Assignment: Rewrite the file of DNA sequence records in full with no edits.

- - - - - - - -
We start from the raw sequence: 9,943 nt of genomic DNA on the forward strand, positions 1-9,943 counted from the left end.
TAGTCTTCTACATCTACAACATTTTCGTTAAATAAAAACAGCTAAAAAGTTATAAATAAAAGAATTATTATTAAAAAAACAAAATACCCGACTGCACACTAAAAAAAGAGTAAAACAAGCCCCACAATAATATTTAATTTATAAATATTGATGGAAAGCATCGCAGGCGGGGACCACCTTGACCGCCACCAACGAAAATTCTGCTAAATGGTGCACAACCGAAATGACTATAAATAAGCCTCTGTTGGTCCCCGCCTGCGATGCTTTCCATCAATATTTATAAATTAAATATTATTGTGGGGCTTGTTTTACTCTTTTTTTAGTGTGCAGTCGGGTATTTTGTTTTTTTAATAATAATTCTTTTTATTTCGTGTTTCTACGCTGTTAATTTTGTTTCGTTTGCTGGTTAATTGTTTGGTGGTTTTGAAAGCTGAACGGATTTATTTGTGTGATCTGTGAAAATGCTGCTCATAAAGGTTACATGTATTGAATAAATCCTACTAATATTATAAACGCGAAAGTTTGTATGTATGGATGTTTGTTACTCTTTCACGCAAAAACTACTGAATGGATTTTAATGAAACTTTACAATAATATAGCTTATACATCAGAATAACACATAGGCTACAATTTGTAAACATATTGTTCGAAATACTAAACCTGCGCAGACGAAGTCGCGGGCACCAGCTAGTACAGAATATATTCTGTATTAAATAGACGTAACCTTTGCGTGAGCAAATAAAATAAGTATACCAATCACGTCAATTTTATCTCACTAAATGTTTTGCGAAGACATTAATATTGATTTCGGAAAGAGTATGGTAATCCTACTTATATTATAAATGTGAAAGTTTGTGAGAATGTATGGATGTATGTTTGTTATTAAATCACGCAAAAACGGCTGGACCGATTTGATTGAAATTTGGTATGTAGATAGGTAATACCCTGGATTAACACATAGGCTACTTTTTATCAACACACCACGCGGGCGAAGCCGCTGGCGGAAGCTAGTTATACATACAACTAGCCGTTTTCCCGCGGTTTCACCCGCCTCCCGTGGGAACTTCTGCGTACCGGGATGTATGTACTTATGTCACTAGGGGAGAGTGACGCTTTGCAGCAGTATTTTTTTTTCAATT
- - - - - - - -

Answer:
We start from the raw sequence: 9,943 nt of genomic DNA on the forward strand, positions 1-9,943 counted from the left end.
TAGTCTTCTACATCTACAACATTTTCGTTAAATAAAAACAGCTAAAAAGTTATAAATAAAAGAATTATTATTAAAAAAACAAAATACCCGACTGCACACTAAAAAAAGAGTAAAACAAGCCCCACAATAATATTTAATTTATAAATATTGATGGAAAGCATCGCAGGCGGGGACCACCTTGACCGCCACCAACGAAAATTCTGCTAAATGGTGCACAACCGAAATGACTATAAATAAGCCTCTGTTGGTCCCCGCCTGCGATGCTTTCCATCAATATTTATAAATTAAATATTATTGTGGGGCTTGTTTTACTCTTTTTTTAGTGTGCAGTCGGGTATTTTGTTTTTTTAATAATAATTCTTTTTATTTCGTGTTTCTACGCTGTTAATTTTGTTTCGTTTGCTGGTTAATTGTTTGGTGGTTTTGAAAGCTGAACGGATTTATTTGTGTGATCTGTGAAAATGCTGCTCATAAAGGTTACATGTATTGAATAAATCCTACTAATATTATAAACGCGAAAGTTTGTATGTATGGATGTTTGTTACTCTTTCACGCAAAAACTACTGAATGGATTTTAATGAAACTTTACAATAATATAGCTTATACATCAGAATAACACATAGGCTACAATTTGTAAACATATTGTTCGAAATACTAAACCTGCGCAGACGAAGTCGCGGGCACCAGCTAGTACAGAATATATTCTGTATTAAATAGACGTAACCTTTGCGTGAGCAAATAAAATAAGTATACCAATCACGTCAATTTTATCTCACTAAATGTTTTGCGAAGACATTAATATTGATTTCGGAAAGAGTATGGTAATCCTACTTATATTATAAATGTGAAAGTTTGTGAGAATGTATGGATGTATGTTTGTTATTAAATCACGCAAAAACGGCTGGACCGATTTGATTGAAATTTGGTATGTAGATAGGTAATACCCTGGATTAACACATAGGCTACTTTTTATCAACACACCACGCGGGCGAAGCCGCTGGCGGAAGCTAGTTATACATACAACTAGCCGTTTTCCCGCGGTTTCACCCGCCTCCCGTGGGAACTTCTGCGTACCGGGATGTATGTACTTATGTCACTAGGGGAGAGTGACGCTTTGCAGCAGTATTTTTTTTTCAATT